The opening sections of Donald Pease's "Psychoanalyzing the Narrative Logics of Naturalism: The Call of the Wild" browbeat readers with metatheoretical noodling about the reputation of literary naturalism, the "critical re-evaluation of liberal individualism," "Foucaultian redescriptions of disciplinary society," United States imperialism, the family resemblance of free indirect discourse to the panopticon, Mark "Seltzer's systematic confusion," Mark "Seltzer's continuous confusion," and, finally, the "dual roles" psychoanalysis plays "as an intra-regulatory discourse responsible for the normalization of disciplinary individuals and as a counter-discourse which undermines the normative presuppositions upon which the disciplinary society rests." Readers jaded by years of reading inexhaustive, uncomprehensive, un-all-inclusive metatheoretical apparatuses will delight to find paragraph after paragraph crammed with attempts to muscle psychoanalysis a bigger place between the theory propounded by John Bender in Imagining the Penitentiary and the (congenitally befuddled) Mark Seltzer in Bodies and Machines.*
The short-version of Bender's interesting thesis--too clever by half to be entirely believable but better than most too-clever-by-half-to-be-entirely-believable essays I read--argues that free indirect discourse "resembled the panopticon in that it positioned the narrator within an apparently unmediated purview with omniscient powers of observation that extended into the consciousnesses of fictional characters." Old chestnuts about houses built on Foucault aside, this argument captures the invasive quality of free indirect discourse, in which characters do seem to be incarcerated in one of Benthem's panopticons and the narrator does seem to be like a prison guard who, from his position in that tower there, can peer into their innermost thoughts. (So the metaphor breaks down. They all do.)
However confused Seltzer is, Mr. Pease pays him one form of respect: the always popular intricate rebuttal of metatheoretical minutiae. Seltzer's thesis--also interesting, also too-clever-by-half-to-be-entirely-believable--argues that London's writing was governed by the logic of a "body-machine complex" in which bodies regulated by a Foucauldian disciplinary apparatus became awful machine-like. That makes people (and dogs) unhappy. Or, technically speaking, "anxious," as in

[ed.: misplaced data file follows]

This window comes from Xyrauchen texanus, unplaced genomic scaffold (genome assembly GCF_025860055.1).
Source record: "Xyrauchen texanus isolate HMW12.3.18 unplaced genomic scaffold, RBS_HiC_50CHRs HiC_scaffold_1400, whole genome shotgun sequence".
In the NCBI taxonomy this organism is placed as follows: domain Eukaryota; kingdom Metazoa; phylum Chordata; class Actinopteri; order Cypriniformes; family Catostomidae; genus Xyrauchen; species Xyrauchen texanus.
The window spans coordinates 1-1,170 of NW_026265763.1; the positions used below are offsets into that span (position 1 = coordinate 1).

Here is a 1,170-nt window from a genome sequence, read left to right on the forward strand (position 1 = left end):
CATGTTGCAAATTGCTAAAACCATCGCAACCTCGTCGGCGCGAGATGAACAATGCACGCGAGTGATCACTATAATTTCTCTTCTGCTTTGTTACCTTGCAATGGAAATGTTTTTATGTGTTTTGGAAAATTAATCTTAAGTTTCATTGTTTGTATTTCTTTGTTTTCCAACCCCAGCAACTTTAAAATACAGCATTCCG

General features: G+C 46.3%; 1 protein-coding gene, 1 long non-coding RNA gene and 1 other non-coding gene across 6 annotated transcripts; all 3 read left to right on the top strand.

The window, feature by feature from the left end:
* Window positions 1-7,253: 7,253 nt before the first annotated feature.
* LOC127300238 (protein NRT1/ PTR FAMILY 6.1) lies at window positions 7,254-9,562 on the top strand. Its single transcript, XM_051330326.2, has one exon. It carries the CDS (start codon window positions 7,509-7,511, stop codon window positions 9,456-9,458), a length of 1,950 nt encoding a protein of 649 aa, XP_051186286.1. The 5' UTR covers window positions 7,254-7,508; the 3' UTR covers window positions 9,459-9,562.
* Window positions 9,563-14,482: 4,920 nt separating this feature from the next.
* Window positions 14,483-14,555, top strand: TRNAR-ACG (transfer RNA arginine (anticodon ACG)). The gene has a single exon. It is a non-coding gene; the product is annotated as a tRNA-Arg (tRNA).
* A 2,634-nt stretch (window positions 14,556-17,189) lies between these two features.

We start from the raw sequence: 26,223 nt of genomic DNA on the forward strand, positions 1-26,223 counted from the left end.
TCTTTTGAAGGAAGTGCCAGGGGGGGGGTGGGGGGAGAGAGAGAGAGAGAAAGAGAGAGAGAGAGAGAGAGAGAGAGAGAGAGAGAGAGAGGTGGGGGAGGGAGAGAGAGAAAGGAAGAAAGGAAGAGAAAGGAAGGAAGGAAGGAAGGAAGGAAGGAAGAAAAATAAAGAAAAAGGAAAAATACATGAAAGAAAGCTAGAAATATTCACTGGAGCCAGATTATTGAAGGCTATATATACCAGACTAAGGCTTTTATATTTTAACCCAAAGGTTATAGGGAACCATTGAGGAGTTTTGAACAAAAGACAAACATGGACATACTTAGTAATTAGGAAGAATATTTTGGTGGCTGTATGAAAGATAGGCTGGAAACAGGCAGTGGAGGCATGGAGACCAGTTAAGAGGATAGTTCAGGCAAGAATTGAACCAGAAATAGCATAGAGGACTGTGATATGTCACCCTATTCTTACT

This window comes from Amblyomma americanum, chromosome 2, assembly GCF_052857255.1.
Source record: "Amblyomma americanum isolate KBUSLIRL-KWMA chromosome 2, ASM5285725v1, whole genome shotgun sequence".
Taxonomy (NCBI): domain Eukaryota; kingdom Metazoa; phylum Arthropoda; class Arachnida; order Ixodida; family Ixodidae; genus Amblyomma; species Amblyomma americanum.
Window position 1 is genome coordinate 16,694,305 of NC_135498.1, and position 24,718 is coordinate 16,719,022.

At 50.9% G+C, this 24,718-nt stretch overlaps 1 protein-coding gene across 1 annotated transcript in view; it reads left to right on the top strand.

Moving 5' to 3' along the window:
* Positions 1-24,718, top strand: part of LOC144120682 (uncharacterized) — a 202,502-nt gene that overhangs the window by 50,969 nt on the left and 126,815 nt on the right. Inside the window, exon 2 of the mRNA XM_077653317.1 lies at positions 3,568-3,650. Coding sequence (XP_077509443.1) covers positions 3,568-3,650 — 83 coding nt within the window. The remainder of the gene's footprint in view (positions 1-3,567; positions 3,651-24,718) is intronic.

The anxiety which emanated from this scenario resides in the fear that individuals might lose the ability to distinguish between "natural" (sexual reproduction) and "unnatural" (machine reproduction). But since in Seltzer's account, the "natural" refers to the strategies whereby social norms are psychologically legitimized and delegitimated, the "natural" cannot be understood except as an effect of these processes of naturalization. The imagined threat through which the anxiety is communicated has deployed pre-existing psychic norms to police the boundary between bodies and machines. While this fantasy may have produced the competition between the "natural" body and the "unnatural" machine, it was the discourse of psychoanalysis that supplied the normative categories of the "natural" and the "unnatural" through which the body machine complex regulated Seltzer's disciplinary society. In the discourse of psychoanalysis, Seltzer finds the pre-existing meta-conceptual criteria enabling the distinction between the natural and the unnatural.
All clear? No?
The discourse of psychoanalysis instituted and thereafter enforced the normative distinctions--between "natural" and deviant disciplinary practices, between "natural" and pathological modes of reproduction--which at once precipitated and managed the anxieties through which the body-machine complex is communicated. The fantasy that the mechanical regulation of bodies constituted a threat to the maternal body has presupposed that women and sexuality exist mainly for the purposes of biological reproduction. The figure of the "maternal" thereby linked heterosexual norms and biological reproduction to the family as the normative basis for the social order. The fantasized threat to the maternal body assumes--and thereafter anxiously correlates--the normality of heterosexual practices with the biological imperative of reproduction.
What about now? All better?